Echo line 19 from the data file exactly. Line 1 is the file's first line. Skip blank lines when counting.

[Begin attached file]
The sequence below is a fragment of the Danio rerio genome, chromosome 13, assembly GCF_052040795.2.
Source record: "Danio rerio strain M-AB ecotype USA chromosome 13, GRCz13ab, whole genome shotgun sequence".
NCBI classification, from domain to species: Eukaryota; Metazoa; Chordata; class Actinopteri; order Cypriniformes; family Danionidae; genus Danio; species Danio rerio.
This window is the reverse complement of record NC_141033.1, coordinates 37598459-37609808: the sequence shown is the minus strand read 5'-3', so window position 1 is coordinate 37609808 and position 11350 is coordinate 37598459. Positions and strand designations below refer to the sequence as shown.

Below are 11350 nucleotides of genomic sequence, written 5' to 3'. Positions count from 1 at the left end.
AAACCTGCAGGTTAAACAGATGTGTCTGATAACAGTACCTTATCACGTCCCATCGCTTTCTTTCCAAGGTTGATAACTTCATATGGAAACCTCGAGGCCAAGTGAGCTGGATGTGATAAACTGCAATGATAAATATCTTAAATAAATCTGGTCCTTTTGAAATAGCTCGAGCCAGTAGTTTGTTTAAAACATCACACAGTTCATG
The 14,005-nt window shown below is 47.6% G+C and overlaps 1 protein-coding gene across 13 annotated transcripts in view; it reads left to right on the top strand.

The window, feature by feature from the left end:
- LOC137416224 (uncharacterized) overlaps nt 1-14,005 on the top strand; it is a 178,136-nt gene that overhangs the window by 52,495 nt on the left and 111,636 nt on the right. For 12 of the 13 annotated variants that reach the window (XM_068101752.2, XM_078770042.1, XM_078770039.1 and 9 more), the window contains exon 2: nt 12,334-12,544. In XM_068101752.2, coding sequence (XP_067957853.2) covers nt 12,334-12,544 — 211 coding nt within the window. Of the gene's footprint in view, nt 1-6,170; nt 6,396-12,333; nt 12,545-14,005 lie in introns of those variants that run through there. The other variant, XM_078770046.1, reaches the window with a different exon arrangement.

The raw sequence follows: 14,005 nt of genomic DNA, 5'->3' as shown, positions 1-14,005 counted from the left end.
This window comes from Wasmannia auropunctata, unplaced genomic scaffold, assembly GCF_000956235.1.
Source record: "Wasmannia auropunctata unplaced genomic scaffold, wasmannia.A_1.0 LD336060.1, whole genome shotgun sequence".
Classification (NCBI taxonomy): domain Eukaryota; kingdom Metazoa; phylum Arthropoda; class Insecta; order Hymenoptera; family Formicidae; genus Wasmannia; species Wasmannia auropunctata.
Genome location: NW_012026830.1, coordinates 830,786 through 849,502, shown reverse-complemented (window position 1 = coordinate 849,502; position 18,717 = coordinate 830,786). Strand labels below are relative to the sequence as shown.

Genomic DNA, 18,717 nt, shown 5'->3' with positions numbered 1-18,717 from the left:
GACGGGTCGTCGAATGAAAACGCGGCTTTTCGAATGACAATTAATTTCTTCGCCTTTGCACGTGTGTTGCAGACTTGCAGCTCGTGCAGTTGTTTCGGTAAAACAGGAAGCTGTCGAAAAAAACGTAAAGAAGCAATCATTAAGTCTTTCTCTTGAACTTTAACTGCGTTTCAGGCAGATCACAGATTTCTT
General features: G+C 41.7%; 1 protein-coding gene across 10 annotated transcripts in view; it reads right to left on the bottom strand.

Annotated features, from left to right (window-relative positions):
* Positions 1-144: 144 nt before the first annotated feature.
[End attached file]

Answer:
* Positions 1-144: 144 nt before the first annotated feature.